Clinical observations suggest that a state of „abandonment panic“ may be triggered in borderline and narcissistic individuals when a here-and-now threat of abandonment is associated with earlier experiences of abandonment depression. The fear of abandonment depression is sufficient to trigger a panic response, as the individual feels the threat of being overwhelmed by the traumatic affect associated with memories and experiences of early abandonment. Thus, when borderline or narcissistic individuals experience the threat or signal of abandonment depression, they are often propelled to activate their seemingly dysfunctional, acting-out behaviours, in order to ward off the overwhelming feelings of abandonment depression (e.g., by outbursts of rage, suicide gestures or other self-injurious actions) which may then lead them to re-connect with care-givers, therapist, or significant others (e.g., via hospitalization, emergency therapy session) and a temporary remittance of the abandonment panic.
Dr. Mervin Smucker is an international trauma consultant and author of numerous articles and books on trauma and cognitive-behavioural therapy interventions.
Cognitive therapy is based on the underlying rationale that the way in which individuals interpret and structure their experiences determine in large how they think, feel, and act. The therapy involves teaching individuals a blend of verbal, visual, and behavioural modification techniques designed to help them to identify, reality-test, and correct their own distorted cognitions and the maladaptive beliefs underlying them. When a person is able to think and act more realistically and adaptively to here-and-now issues, problems, and situations, an amelioration in mood and overall functioning generally ensues. Thus, the primary goals of cognitive therapy are to:
- alleviate the emotional distress of patients by identifying and modifying their cognitive distortions, misinterpretations, self-defeating behaviors, underlying dysfunctional beliefs and maladaptive schemas.
- have patients learn to incorporate the therapeutic techniques of the therapist so that they can, in effect, become their own cognitive therapist; that is, they learn to alleviate their own negative moods by becoming trained to logically examine and modify their dysfunctional cognitions themselves.
The nature of traumatic memories has implications for how trauma-related material is accessed, confronted, and processed in psychotherapy. Traumatic memories are generally encoded and accessed differently from non-traumatic or narrative memories. In contrast to narrative memories, traumatic memories are more likely to:
- lack in verbal narrative and context;
- involve primary sensory stimuli (visual, kinesthetic, auditory)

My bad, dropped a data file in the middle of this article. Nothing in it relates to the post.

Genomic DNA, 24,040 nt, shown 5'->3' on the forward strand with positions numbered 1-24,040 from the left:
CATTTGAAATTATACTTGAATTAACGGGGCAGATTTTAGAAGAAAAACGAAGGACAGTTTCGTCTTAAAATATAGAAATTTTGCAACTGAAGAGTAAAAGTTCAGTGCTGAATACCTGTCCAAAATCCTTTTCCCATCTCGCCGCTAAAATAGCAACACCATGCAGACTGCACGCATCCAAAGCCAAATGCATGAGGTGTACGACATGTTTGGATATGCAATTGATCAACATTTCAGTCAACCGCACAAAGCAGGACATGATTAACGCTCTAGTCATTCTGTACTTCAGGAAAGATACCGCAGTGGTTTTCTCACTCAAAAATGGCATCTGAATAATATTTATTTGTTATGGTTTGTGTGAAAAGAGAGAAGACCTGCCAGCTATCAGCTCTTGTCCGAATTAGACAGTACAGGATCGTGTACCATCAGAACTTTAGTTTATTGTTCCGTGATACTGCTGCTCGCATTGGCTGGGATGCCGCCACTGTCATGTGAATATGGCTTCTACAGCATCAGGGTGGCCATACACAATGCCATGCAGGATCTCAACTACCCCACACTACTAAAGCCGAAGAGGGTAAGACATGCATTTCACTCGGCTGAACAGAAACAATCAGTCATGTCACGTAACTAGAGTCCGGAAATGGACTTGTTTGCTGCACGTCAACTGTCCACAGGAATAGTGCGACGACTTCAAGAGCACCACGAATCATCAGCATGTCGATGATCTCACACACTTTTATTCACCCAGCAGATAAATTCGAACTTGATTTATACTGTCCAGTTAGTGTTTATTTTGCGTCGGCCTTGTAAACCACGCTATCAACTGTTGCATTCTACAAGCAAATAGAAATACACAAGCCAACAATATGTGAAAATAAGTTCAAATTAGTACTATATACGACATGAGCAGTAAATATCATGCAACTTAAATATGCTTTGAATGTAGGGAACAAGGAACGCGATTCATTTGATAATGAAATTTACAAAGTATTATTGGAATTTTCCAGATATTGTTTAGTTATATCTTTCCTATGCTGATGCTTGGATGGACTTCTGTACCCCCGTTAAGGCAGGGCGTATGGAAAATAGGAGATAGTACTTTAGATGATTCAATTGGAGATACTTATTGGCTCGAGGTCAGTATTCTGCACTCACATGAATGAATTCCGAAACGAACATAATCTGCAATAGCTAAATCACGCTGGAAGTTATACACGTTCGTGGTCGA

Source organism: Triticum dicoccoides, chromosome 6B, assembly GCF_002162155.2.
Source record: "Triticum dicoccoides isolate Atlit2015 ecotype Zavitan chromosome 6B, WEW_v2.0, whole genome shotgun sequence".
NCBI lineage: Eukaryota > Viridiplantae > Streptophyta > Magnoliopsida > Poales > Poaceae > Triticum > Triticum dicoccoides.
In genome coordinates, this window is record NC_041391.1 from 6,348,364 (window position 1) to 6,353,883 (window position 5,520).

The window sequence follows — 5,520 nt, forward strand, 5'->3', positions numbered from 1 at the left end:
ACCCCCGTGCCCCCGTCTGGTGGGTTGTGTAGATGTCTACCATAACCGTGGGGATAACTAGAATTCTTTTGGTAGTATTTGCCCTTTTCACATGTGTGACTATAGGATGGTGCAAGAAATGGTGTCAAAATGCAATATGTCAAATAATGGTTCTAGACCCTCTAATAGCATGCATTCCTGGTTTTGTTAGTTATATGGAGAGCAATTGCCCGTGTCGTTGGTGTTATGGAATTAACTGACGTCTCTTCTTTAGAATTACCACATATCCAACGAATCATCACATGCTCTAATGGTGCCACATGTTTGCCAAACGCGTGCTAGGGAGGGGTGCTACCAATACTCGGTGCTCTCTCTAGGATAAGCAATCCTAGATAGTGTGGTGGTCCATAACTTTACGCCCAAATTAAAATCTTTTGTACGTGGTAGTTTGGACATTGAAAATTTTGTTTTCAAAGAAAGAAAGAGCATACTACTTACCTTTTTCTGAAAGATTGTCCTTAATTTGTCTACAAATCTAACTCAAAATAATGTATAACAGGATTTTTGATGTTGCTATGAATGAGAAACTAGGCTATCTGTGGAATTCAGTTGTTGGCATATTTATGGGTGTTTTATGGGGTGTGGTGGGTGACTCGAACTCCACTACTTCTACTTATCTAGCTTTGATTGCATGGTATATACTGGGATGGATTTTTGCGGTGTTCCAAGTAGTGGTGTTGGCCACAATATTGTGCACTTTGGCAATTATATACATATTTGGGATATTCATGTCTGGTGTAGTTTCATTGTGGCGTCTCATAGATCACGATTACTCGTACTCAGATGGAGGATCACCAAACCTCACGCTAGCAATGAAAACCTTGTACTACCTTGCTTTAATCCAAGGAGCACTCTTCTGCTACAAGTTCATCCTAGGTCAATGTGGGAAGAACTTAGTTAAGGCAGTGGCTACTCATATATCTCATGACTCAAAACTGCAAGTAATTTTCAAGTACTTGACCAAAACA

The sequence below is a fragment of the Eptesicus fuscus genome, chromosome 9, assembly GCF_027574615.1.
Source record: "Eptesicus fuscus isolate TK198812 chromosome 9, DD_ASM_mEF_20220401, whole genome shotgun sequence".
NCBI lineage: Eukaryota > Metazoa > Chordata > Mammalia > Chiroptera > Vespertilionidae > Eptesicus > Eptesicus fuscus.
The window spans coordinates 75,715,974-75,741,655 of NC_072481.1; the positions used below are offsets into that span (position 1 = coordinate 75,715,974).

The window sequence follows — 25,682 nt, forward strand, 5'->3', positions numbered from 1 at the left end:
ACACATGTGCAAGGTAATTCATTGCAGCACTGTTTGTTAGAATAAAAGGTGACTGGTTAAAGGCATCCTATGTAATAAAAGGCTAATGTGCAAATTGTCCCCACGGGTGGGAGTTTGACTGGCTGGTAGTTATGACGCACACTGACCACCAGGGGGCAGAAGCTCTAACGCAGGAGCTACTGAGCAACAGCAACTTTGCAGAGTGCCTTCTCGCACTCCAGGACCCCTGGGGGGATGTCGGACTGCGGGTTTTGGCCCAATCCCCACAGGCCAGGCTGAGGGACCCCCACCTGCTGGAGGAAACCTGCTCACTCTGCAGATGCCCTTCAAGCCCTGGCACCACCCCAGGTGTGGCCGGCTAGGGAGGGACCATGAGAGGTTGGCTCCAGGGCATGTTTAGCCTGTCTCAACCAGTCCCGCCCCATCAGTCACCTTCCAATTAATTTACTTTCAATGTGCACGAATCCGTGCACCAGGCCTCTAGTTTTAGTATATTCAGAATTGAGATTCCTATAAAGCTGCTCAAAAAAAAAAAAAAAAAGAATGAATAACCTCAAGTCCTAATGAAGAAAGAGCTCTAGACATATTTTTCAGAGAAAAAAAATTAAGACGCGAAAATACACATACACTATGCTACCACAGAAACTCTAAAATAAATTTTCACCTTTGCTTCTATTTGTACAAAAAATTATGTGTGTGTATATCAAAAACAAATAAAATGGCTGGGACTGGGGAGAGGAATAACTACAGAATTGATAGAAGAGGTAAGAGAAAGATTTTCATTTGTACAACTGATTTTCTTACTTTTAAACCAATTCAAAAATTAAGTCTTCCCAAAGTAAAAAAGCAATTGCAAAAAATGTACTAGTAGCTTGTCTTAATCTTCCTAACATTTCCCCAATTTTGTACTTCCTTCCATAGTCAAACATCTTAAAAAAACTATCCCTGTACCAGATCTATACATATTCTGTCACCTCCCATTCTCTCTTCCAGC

- be encoded in the form of vivid sensations and images that are not accessible by linguistic means alone;
- be state dependent;
- be difficult to integrate via assimilation or accommodation because they are stored differently
- dissociated from conscious control
- “fixed” in their original form and remain unaltered by the passage of time.
Stress inoculation training focuses on teaching a traumatized individual to develop more effective coping skills with a particular focus on learning better problem-solving and anger control strategies, as well as self-calming, self-soothing, and relaxation techniques. Examples of techniques used in stress inoculation training include: early identification of anxiety-provoking cues and use of appropriate coping skills, thought-stopping, Beck/Ellis cognitive restructuring, guided self-dialogue, deep muscle relaxation plus breathing retraining, listening to relaxation and/or guided imagery tapes, biofeedback, social skills training, and distraction.
Interested in Mervin Smucker Slides? Here on slideshare.net you find slides about IRRT and PTSD:
Mervin Smucker Slides
Mervin Smucker published a new Video on “Overcoming Spider Phobia”:
Watch now: Mervin Smucker: Overcoming Spider Phobia
The Post-Imagery Rescripting SUDS Homework Form is designed to assist the client while listening to the audiotaped recording of an imagery rescripting session.
Post-Imagery Homework: Listen daily to audiotape of entire Imagery Rescripting session for one week. Record date and time of each audiotape listening session.
Record Subjective Units of Distress (SUDS: 0 – 100) at the beginning and end of listening to the audiotape. Also record the peak (highest) SUDS experienced while listening to the audiotape.
Self-administer the Post-Imagery Questionnaire (PIQ-A or PIQ-B) immediately after listening to the audiotape and record the total PIQ score.